Carlos Sainz jumped to the front for Ford at the end of the first leg, but halfway through day two Rovanperä was in the lead and wasn’t about to squander it. Tommi Mäkinen was the Peugeot man’s closest challenger by the final day but binned it into a snowbank on the final stage, gifting Rovanperä a near 30-second win over Rådström and Sainz. It meant he shared the championship lead with Sainz and Mäkinen.
Ultimately Subaru’s Richard Burns would go on to claim the title and Rovanperä would never see the top step of the podium again. But with the performance of Harri’s son Kalle in recent years, it’s unlikely to prove the only Rovanperä win in the WRC.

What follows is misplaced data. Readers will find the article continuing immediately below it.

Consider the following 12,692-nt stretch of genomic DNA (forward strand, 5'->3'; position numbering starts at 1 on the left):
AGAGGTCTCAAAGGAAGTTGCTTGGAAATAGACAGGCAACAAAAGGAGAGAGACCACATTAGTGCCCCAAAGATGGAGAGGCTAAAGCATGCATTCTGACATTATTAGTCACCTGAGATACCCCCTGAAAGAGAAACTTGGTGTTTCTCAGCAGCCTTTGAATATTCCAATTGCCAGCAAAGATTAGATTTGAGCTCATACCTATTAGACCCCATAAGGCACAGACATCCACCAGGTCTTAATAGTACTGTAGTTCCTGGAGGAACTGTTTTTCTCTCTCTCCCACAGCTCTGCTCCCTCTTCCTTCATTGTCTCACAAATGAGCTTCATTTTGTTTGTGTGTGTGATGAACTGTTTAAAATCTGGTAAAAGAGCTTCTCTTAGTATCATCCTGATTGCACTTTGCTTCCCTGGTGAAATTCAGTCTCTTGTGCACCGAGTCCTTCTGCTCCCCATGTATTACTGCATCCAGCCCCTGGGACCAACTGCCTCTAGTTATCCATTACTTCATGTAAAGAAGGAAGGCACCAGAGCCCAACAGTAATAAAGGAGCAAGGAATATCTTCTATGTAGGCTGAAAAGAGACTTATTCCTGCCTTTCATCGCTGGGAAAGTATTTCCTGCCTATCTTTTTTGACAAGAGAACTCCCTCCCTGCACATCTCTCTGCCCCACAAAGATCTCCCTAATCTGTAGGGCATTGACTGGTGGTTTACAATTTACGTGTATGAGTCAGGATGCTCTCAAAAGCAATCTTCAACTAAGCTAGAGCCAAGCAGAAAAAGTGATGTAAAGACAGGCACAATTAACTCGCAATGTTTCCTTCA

From one one-time rally winner to another, François Duval’s WRC career took a rather less structured approach than that of Harri Rovanperä.
Courted by M-Sport Ford and then put through a JWRC campaign in a Ford Puma S1600 in 2001 and ’02, Duval was called up to Ford’s factory team alongside Markko Märtin in 2003, at just 22 years old,
A podium on just his third start in Turkey was vindication of Malcolm Wilson’s faith, as was a repeat visit to the rostrum in Corsica. The following year in 2004 yielded another four podium finishes and Duval looked like a real star of the future.
A move to join Sébastien Loeb at Citroën for 2005 went so disastrously, it was hard to believe this was the same driver who’d shown so much potential at M-Sport. Such was Duval’s wretched, crash-strewn form, he was temporarily axed from the line-up after just six rounds and co-driver Stéphane Prévot left him for good.